Seattle-based e-commerce major Amazon has started recording faster growth in India than in the US and wants to make investments here without being bound by a budget. Amazon’s CEO Worldwide Consumer Jeff Wilke tells Karan Choudhury and Alnoor Peermohamed in an interview that all the inventions the group is working on will make their way to India and the inventions made in India are being transferred to other markets. Edited excerpts:
What is the reason for your visit to India?
I came to congratulate the team and to celebrate the festive season. They had a terrific Diwali. I was delighted with the response of customers to the team’s work. We were the most visited site, we had the highest share of customers, the highest share of orders. I could not be happier.
India is growing faster, we grew 124 per cent last year, the first quarter this year was 82 per cent and the second quarter was 88 per cent, which is faster growth than the US. The peak during Diwali is higher and more intense than the Christmas season in the US.
What are your plans on introducing artificial intelligence (AI) and robotics in India?
All the inventions we work on eventually will make their way to India and all the inventions happening here will find their way to other countries. There are things we invented in India that we are deploying elsewhere, examples being Seller Flex and Easy Ship. These are the ideas we have transferred to other geographies.
We are constantly improving our algorithms across our ordering and buying and service systems, and some of the developments are happening in India. There are machine learning elements that are being developed in India. We are not focussed so much on robotics in India at this point. We have done some interesting things elsewhere and we are deploying them where it makes sense.
What is your offline retail strategy?
I am not focused on offline in India right now and I do not think the team is focused on it, either. We are working on building a great online experience. When we started four years ago, online shopping was really confined to cities. Now we have customers from all over India.
How is your drone programme coming up? The government is working on a policy. Do you think it will help you?
There is a primary team that is working on drones. It is not a stunt. Let me be clear about this, we are very serious about it.
We have aeronautical engineers, control experts and people working on computer vision so that when the drone lands, in a garden or a rooftop, it is clear of any obstacles.
We want to do this autonomously and when we are comfortable with the performance we will see them in action.
Any place with a positive regulatory environment will be more likely to get development work on the drone programme. I do not know when the first deliveries will be made in India by drones. We have to work to make them safe and we are working with regulatory agencies around the world to make sure that they are comfortable with the idea.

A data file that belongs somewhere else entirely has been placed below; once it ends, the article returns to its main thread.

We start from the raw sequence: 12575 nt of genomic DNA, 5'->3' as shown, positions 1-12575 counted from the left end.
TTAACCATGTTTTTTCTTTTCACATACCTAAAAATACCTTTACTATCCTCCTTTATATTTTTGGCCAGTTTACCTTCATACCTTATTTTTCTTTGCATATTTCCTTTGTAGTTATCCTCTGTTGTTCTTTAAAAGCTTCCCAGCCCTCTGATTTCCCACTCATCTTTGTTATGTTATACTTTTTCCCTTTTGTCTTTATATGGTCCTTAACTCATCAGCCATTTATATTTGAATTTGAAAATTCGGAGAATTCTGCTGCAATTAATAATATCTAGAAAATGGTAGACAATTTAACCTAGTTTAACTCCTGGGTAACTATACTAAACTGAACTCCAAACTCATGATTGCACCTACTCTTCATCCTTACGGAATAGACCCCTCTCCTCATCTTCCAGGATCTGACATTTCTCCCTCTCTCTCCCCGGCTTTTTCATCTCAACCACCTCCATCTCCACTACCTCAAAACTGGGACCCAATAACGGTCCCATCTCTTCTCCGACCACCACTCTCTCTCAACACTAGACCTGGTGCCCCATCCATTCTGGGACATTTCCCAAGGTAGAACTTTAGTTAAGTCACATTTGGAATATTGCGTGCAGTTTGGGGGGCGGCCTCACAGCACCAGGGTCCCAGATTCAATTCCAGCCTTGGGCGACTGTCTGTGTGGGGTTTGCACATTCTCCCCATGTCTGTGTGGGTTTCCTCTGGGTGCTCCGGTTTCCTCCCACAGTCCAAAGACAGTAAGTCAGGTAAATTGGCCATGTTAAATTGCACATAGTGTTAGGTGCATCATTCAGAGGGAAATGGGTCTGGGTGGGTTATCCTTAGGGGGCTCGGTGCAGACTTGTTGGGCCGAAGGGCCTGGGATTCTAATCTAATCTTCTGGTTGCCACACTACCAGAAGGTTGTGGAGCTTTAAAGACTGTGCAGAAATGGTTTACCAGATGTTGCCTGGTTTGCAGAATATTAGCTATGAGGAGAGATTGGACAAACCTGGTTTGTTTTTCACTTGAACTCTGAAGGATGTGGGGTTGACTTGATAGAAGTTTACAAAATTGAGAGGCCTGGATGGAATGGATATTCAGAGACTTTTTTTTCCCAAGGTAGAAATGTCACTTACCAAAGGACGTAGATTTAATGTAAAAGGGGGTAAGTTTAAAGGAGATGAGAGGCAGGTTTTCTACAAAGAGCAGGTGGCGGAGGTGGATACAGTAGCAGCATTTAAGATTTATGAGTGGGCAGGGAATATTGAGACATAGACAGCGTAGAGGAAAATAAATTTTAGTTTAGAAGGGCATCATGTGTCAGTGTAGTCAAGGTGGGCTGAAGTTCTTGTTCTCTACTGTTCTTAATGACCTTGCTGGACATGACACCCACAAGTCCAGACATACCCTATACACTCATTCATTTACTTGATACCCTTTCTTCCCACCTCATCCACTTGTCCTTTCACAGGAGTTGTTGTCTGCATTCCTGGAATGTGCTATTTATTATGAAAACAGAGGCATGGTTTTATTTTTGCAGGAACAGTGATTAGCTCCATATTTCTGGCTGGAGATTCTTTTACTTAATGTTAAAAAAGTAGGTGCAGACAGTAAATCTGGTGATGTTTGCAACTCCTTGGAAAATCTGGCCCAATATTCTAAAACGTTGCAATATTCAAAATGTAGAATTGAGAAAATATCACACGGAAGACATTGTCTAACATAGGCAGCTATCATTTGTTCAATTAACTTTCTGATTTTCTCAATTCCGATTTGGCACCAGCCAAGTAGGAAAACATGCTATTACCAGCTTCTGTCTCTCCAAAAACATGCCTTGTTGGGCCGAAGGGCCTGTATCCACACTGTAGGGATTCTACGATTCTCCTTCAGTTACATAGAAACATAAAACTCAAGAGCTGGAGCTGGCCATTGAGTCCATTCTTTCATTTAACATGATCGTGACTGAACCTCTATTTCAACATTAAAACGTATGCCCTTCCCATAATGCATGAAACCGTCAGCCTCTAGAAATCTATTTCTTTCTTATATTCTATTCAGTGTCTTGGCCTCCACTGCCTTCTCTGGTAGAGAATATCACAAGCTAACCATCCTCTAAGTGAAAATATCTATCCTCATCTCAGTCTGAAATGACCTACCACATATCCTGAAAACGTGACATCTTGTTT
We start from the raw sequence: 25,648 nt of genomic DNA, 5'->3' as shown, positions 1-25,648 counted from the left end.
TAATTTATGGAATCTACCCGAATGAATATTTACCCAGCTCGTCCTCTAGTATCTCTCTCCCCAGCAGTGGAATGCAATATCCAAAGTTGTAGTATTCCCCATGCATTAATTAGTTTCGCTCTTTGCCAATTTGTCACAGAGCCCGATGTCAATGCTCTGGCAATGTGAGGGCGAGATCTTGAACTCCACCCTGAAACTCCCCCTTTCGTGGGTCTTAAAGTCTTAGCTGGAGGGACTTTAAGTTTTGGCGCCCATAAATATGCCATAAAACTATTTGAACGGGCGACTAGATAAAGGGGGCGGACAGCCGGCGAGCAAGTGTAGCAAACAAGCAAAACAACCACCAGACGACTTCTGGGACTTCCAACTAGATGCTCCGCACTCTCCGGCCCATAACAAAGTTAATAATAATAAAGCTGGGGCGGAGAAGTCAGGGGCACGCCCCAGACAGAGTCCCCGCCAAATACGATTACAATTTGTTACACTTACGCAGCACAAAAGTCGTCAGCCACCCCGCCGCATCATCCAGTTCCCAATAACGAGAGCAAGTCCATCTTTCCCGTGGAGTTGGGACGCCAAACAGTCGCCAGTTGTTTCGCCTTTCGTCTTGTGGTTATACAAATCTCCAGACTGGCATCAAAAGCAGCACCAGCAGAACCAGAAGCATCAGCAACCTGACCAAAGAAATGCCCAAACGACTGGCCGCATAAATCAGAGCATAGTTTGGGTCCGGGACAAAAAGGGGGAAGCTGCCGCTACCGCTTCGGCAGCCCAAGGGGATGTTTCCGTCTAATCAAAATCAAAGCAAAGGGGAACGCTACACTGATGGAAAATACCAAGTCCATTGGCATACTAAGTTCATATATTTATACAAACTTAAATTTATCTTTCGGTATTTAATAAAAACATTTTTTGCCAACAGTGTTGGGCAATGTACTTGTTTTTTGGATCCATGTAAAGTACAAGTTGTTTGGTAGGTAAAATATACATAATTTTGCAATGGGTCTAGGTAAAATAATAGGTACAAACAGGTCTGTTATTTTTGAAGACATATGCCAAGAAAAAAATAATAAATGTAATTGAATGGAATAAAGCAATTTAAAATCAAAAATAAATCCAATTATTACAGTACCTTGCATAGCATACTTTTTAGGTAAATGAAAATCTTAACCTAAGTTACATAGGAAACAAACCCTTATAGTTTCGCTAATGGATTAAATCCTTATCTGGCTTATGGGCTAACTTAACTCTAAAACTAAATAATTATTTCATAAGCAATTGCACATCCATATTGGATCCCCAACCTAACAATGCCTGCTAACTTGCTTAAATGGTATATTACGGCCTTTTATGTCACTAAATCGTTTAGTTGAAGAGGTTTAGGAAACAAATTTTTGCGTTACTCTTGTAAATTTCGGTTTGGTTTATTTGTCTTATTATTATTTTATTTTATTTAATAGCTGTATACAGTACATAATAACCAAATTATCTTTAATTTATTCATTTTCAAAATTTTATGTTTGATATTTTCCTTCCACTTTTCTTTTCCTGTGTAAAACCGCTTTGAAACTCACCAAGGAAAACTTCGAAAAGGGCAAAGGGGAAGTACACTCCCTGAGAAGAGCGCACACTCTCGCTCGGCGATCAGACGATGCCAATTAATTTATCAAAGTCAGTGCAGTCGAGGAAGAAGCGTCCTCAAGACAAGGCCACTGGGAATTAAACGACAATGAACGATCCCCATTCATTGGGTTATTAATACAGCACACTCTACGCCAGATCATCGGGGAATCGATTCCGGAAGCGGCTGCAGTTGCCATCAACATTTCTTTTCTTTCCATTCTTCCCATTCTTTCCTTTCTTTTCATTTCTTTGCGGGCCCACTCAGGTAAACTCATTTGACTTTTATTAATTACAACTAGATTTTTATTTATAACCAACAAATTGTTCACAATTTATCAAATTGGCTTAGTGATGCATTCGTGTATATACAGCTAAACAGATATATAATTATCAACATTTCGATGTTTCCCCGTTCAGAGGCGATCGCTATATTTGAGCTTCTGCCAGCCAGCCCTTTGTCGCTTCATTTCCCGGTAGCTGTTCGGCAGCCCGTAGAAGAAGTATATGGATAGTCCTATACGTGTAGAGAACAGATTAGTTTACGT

How has AI affected employment at Amazon globally? How are you balancing technological advancement and job creation?
I do not believe that technological change eliminates work. What it does is it changes work. If you look at the last 120 years, there have been enormous technological changes in a whole host of regimes. Every time there is a technological change, people worry that it will affect employment. But we employ more humans now than when the industrial age started. I am optimistic that AI is just going to increase the opportunity.
How long will you sustain the cash burn in your Indian operations? What is the money being spent on?
The way we think about investment is not based on some budget. We evaluate every time whether it makes sense.
We do not worry about single quarterly performances, but we do want to make sure that over time our investments are profitable.
I am comfortable with the current level of investment because, in total, the company is profitable and generating cash. Infrastructure, technology and manpower take up most of our investments. We are investing substantially in India in these three areas.
Softbank founder Masayoshi Son recently said Flipkart and Paytm combined command around 60 per cent of the market share. After Alibaba, do you see SoftBank emerging as your new competitor?
Well, I actually do not spend much time obsessing over competitors. If we continue to invent and grow as the Indian team has so far we will build an experience in India that we are really proud of and that affects the Indian economy. We are on track so far. We have a much larger selection in India as compared to any of our competition. I have heard some of the numbers being quoted. I do not know if they are a reliable source of market share for India, so we are not focussed on that. I do not worry about the pecking order or the strategies of the competition.
Are you doubling your investment in India? What is the timeline for this investment?
In 2014 we committed (to invest) $2 billion, in 2016 we made a further commitment of $3 billion. We are on track to invest that money and we will keep doing it as the potential here is terrific.
Can we expect a ‘Made in India’ Kindle or Echo?
I am optimistic about industry generally in India, but I do not know if it will translate to our hardware strategy anytime soon.